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Some of those witnesses were on the football team, including defensive end Lavar Edwards, who came to the Wednesday’s hearing.

“We feel the indictment that was returned in that case was totally in accordance with what was presented,” Burns said.

She said District Attorney Hiller Moore has not decided precisely what penalty will be pursued.

“That’s not something that we are seeking at this time, to say that we want jail or do not want jail,” Burns said. “What we want to do is go through and have a fair presentation of trial and allow the judge to make a fair sentencing at that time.”

Attorneys did not discuss details of the grand jury proceedings, which by law must remain confidential.

One of the men who sought treatment after the fight, Andrew Lowery, has accused Jefferson and Johns of beating and kicking him, adding that Jefferson kicked him in the face.

Police responded to the allegations by searching Jefferson and Johns‘ homes, taking shoes from both, and performing tests for DNA that were inconclusive.

Unglesby decried the police’s handling of the matter, which the lawyer said has already caused Jefferson to miss four games.

“We didn’t have to go through all of this unnecessary delay,” Unglesby said. “You’re not supposed to give them bad treatment because of celebrity, and I do think that’s what happened.”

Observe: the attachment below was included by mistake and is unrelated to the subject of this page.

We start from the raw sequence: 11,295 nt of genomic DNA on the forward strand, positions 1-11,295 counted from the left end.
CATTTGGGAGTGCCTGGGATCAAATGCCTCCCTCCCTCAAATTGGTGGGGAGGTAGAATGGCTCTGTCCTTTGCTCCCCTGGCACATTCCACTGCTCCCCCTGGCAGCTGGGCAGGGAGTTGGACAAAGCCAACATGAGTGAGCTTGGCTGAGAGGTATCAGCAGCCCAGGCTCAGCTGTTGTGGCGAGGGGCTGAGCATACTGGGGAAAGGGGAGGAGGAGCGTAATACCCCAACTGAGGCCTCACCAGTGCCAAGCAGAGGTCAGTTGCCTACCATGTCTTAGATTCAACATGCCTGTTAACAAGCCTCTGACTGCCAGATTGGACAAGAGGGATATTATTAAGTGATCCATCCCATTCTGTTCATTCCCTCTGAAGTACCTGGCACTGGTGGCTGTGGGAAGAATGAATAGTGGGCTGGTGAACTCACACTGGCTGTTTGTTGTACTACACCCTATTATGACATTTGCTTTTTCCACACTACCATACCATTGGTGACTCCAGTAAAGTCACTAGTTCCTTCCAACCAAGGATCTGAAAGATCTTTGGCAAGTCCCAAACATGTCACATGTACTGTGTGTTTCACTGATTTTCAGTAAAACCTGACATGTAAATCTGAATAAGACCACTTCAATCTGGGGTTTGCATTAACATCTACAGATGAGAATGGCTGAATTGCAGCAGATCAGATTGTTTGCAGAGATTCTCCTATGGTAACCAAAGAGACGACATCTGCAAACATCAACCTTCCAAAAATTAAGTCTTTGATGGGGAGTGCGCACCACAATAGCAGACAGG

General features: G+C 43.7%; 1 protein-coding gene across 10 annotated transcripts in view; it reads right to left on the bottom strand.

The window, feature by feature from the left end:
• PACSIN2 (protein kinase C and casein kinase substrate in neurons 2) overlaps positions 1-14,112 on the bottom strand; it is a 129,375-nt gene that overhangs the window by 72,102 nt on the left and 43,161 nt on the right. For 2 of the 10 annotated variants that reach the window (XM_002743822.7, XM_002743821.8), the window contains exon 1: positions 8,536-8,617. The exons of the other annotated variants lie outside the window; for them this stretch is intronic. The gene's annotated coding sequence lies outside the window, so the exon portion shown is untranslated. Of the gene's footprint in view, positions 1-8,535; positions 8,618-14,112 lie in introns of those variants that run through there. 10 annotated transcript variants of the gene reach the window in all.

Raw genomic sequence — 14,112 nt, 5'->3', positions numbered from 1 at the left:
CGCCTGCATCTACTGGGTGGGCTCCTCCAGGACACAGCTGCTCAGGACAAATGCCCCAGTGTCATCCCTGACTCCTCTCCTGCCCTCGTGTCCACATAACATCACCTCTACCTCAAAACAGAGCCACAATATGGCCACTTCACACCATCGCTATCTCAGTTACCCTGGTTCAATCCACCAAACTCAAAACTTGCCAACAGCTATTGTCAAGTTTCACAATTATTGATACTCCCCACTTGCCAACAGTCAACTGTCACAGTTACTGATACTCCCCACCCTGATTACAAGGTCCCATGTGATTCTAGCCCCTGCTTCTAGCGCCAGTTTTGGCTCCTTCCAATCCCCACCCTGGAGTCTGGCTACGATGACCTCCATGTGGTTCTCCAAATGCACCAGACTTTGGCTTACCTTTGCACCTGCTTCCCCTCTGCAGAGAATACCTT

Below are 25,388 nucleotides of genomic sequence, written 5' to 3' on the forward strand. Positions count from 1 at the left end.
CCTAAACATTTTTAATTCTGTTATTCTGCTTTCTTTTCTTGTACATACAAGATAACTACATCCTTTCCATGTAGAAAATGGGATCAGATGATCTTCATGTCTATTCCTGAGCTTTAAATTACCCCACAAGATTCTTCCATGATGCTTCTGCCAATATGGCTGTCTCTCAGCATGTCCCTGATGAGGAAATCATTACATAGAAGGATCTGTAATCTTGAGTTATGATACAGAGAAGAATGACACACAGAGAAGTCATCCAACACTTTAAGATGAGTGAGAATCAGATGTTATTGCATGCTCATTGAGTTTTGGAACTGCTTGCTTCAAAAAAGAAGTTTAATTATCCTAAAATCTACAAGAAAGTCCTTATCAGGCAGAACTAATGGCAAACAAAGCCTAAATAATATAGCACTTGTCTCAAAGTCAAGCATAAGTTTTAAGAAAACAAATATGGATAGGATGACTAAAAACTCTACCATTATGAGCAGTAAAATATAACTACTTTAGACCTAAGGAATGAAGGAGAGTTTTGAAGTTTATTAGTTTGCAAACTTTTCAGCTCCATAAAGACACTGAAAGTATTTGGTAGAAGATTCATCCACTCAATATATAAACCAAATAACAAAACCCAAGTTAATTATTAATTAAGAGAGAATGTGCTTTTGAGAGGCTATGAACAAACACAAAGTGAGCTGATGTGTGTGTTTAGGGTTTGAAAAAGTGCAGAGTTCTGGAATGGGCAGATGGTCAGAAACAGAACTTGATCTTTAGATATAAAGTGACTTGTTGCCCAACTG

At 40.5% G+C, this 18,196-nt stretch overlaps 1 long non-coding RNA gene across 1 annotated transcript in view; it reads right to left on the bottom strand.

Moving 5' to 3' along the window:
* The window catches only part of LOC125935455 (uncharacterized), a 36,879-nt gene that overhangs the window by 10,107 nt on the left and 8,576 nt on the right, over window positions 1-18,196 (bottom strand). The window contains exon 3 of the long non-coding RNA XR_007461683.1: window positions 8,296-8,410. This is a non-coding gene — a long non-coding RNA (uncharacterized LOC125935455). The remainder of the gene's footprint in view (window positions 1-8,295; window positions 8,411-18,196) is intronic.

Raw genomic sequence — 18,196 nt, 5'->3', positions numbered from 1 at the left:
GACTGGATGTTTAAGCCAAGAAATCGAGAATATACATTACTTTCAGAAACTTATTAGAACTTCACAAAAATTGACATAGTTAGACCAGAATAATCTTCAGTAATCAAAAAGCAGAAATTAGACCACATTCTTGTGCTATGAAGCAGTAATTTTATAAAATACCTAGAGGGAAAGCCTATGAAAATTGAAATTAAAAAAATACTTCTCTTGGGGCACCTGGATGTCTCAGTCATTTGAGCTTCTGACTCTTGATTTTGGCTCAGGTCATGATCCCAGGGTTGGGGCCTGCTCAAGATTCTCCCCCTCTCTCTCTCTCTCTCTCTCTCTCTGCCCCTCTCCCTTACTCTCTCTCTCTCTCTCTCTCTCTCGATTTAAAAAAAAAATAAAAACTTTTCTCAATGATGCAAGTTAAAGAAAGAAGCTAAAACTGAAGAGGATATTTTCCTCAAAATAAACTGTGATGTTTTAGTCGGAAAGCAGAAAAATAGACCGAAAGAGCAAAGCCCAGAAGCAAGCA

Jefferson, who’ll be a senior, has started since the end of his freshman season in 2008, going 20-7. He led LSU to an 11-2 record, including a 41-24 win over Texas A&M in the Cotton Bowl in which he was an efficient 10 of 19 for 158 yards and three touchdowns.

Before the fight, Miles had said repeatedly that Jefferson was the projected starter in 2011, a year when the Tigers have increasingly realistic national title aspirations.

Miles values Jefferson’s versatility. Jefferson’s 450 yards rushing last season narrowly eclipsed Nelson Stokely’s previous record for an LSU quarterback of 449 yards in 1969. Jefferson’s seven touchdowns rushing tied a school record.

Yet Miles said he did not believe it was unfair for Jefferson to lose his starting job, given that he was at a bar, after curfew, and, regardless of whether he’s convicted, got close enough to bar brawl to be implicated and arrested.

“He put himself in a bar at the whim and wish of those people that he’s in the bar with,” Miles said. “When you walk into a place and you’re a very identifiable, noteworthy guy, frankly, you need to be very careful where you go and whom you hang out with.”